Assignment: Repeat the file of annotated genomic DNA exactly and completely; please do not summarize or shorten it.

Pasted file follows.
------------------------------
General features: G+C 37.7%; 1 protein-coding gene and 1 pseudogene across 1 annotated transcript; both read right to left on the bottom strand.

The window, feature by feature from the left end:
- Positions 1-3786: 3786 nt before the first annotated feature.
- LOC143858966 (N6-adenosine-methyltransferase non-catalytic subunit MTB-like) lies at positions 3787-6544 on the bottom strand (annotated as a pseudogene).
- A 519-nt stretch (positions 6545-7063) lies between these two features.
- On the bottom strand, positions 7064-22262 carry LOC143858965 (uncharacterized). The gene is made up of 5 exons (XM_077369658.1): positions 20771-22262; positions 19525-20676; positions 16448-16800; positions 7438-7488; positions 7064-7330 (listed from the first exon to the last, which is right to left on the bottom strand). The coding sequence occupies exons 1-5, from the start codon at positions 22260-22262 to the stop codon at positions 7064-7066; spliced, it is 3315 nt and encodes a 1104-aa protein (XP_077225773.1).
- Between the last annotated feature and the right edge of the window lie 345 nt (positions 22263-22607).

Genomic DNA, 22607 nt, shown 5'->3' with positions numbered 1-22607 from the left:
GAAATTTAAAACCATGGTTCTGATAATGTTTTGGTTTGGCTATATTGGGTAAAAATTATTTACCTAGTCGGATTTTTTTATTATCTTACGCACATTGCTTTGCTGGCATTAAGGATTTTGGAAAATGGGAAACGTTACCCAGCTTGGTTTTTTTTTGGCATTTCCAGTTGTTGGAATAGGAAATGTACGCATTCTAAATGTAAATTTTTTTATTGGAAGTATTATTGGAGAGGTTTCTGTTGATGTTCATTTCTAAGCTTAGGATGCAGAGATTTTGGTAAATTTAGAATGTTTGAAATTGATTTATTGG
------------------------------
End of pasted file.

General features: G+C 37.7%; 1 protein-coding gene and 1 pseudogene across 1 annotated transcript; both read right to left on the bottom strand.

The window, feature by feature from the left end:
- Positions 1-3786: 3786 nt before the first annotated feature.
- LOC143858966 (N6-adenosine-methyltransferase non-catalytic subunit MTB-like) lies at positions 3787-6544 on the bottom strand (annotated as a pseudogene).
- A 519-nt stretch (positions 6545-7063) lies between these two features.
- On the bottom strand, positions 7064-22262 carry LOC143858965 (uncharacterized). The gene is made up of 5 exons (XM_077369658.1): positions 20771-22262; positions 19525-20676; positions 16448-16800; positions 7438-7488; positions 7064-7330 (listed from the first exon to the last, which is right to left on the bottom strand). The coding sequence occupies exons 1-5, from the start codon at positions 22260-22262 to the stop codon at positions 7064-7066; spliced, it is 3315 nt and encodes a 1104-aa protein (XP_077225773.1).
- Between the last annotated feature and the right edge of the window lie 345 nt (positions 22263-22607).

Genomic DNA, 22607 nt, shown 5'->3' with positions numbered 1-22607 from the left:
GAAATTTAAAACCATGGTTCTGATAATGTTTTGGTTTGGCTATATTGGGTAAAAATTATTTACCTAGTCGGATTTTTTTATTATCTTACGCACATTGCTTTGCTGGCATTAAGGATTTTGGAAAATGGGAAACGTTACCCAGCTTGGTTTTTTTTTGGCATTTCCAGTTGTTGGAATAGGAAATGTACGCATTCTAAATGTAAATTTTTTTATTGGAAGTATTATTGGAGAGGTTTCTGTTGATGTTCATTTCTAAGCTTAGGATGCAGAGATTTTGGTAAATTTAGAATGTTTGAAATTGATTTATTGG